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Like many of you, contrbutors made New Year's Resolutions in 2010.  We shared ours here, so now that the year is up, its time to look back and see how we did.  How did you do on your resolution in 2010?

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By: Carrie Dooher, Director of Trends and Consumer Insights    Date: 12/28/10

2010 was a busy year for food with big stories and changes affecting both food safety and health and nutrition. We saw increased attention to food stories ranging from recalls to the obesity epidemic and associated health concerns, calls for reduction in nutrients such as sodium, and increased regulations and requirements on all the stages of food from manufacturing to labeling to retail.

2011 looks to be as busy, if not more, when it comes to food and food issues. The Child Nutrition Reauthorization Act,food safety legislation, the expected release of the 2010 Dietary Guidelines for Americans, and voluntary initiatives such as labeling and reformulations will all drive heightened awareness and media coverage on all stages of our food and food production system.


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By: Kerry Phillips, RD   Date: 12/22/10

As a dietitian with a passion for communicating about food production, processing, and technology, I’m often puzzled when I think about the readiness with which consumers embrace the latest mobile or electronic technology and yet, in some cases, become wary when it comes to technology applied to food.  While the benefits of modern food processing technologies such as pasteurization and crop biotechnology are well-documented in the scientific literature, skepticism remains.

While consumers are more interested in where their food comes from, we are less familiar with the processes and technologies used in modern food production. So, how can we portray these technologies in a more positive light?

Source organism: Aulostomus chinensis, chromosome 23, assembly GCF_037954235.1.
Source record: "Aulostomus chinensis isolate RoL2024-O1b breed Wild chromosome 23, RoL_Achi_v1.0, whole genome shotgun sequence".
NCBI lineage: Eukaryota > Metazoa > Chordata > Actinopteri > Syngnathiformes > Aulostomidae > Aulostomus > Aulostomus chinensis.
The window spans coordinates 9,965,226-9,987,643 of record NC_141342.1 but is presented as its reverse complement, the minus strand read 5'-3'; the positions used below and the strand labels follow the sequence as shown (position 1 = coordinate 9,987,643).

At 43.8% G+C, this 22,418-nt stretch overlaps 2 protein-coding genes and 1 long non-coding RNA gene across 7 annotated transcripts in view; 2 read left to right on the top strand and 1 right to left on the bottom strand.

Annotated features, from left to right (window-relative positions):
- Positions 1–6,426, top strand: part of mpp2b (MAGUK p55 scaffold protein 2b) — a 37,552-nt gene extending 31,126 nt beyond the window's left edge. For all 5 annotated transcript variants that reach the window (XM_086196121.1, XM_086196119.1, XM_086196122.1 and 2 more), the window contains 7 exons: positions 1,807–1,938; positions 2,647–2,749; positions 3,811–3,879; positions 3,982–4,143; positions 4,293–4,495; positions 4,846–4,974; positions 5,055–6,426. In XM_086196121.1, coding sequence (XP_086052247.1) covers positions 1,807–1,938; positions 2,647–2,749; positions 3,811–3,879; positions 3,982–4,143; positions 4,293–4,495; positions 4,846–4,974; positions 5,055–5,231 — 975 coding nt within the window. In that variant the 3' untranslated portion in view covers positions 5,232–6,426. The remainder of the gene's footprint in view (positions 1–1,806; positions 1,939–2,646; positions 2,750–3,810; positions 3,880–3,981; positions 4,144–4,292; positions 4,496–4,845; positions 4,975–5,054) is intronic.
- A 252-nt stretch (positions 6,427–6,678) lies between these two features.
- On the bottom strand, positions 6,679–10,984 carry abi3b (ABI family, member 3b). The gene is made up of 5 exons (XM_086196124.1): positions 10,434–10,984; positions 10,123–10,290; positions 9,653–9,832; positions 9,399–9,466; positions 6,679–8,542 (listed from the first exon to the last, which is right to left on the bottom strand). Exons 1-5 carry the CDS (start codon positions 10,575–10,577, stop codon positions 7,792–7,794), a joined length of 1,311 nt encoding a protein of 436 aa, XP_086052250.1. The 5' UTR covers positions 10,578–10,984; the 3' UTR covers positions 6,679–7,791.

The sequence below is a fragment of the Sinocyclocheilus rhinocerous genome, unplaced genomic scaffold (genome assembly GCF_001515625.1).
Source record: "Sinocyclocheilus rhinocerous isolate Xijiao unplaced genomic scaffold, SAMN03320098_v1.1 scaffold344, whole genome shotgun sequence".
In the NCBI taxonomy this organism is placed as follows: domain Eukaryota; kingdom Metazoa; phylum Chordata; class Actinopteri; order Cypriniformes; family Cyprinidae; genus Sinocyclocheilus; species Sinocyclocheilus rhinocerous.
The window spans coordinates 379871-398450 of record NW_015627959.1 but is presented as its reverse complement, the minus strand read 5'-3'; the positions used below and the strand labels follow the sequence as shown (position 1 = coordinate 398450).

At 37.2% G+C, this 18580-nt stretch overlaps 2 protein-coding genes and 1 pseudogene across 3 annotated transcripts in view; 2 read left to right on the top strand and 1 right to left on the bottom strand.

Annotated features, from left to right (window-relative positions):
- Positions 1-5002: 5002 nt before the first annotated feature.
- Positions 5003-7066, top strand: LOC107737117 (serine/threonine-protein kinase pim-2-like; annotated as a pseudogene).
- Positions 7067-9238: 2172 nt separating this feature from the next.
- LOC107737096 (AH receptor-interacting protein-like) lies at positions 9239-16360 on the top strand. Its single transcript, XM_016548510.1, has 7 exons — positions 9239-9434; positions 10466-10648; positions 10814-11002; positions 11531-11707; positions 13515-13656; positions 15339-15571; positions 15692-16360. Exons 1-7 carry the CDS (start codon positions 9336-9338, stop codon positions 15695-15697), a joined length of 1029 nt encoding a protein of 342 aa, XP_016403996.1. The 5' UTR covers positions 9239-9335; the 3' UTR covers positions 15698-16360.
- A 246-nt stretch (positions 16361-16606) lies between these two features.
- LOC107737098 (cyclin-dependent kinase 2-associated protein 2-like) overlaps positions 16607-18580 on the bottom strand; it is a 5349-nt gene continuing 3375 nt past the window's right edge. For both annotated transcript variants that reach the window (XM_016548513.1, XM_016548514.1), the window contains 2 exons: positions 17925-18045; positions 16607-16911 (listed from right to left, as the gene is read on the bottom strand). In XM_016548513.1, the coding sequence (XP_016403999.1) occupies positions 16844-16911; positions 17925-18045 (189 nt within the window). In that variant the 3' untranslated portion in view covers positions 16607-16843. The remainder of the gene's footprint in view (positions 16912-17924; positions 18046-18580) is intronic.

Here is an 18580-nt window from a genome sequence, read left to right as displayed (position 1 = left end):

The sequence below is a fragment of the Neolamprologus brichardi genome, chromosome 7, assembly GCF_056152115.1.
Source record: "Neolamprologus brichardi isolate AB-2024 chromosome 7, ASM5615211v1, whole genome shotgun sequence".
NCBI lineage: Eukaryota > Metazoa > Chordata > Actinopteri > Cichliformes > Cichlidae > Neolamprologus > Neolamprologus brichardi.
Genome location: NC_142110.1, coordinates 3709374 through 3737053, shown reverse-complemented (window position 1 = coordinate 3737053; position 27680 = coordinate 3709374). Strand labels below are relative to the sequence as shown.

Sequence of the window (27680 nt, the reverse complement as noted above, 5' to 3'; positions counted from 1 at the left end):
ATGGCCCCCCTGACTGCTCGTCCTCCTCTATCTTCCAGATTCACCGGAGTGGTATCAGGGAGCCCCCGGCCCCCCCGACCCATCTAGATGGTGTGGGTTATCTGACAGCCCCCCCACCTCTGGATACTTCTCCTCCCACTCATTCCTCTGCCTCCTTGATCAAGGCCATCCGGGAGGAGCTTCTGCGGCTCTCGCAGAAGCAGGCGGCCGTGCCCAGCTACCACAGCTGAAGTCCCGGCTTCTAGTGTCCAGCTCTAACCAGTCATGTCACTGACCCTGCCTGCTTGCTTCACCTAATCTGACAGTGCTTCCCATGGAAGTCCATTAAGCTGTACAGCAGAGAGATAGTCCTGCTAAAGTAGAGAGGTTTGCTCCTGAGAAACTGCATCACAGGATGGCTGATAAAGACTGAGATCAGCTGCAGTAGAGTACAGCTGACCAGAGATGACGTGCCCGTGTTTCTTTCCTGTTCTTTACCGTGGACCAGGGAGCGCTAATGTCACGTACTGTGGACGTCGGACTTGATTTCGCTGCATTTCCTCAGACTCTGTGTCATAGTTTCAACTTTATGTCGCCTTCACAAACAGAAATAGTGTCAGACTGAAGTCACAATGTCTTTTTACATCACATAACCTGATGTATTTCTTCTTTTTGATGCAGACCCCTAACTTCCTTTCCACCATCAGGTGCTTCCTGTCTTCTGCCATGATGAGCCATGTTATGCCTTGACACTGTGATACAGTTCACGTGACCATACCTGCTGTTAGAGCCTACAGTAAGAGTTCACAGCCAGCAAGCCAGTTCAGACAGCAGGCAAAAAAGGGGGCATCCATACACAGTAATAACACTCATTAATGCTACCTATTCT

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By: Nick Halasz and Katy Meassick, University of Maryland College Park Dietetic Interns   Date: 12/20/10
The holiday season is in full swing, which means many of us will be heading over the hills and through the woods to be with family and friends. Whether you are driving, flying, or taking the train or bus, odds are that you will be packing or buying foods and beverages to keep you satiated and hydrated along the way. During this hectic time, we often forget about the importance of food safety and nutrition on a long road trip or on our way to catch a flight out of town.  Remember to wash your hands, keep foods at their proper temperatures, sneak in some exercise, and eat balanced meals. Follow these tips for a fun, safe and healthy holiday!


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By: Katie Burns  Date: 12/15/10  

 If you have an interest in food safety, you’ve likely heard the statistic that 76 million people in the US, approximately one in four people, get sick each year from foodborne disease; however, a new report from the U.S. Centers for Disease Control and Prevention estimates that the number is now closer to 48 million people in the US, or one in six individuals.  Before you jump to conclusions about why the numbers have such a wide variance, the CDC assures that the 2011 numbers are more accurate that the 1999 numbers due to investments in better data sources and improved methods and urges that the public does not compare the two numbers.  


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This blog was originally published on, the gateway to food safety information provided by government agencies to help provide science based food safety information to consumers on 12/6/10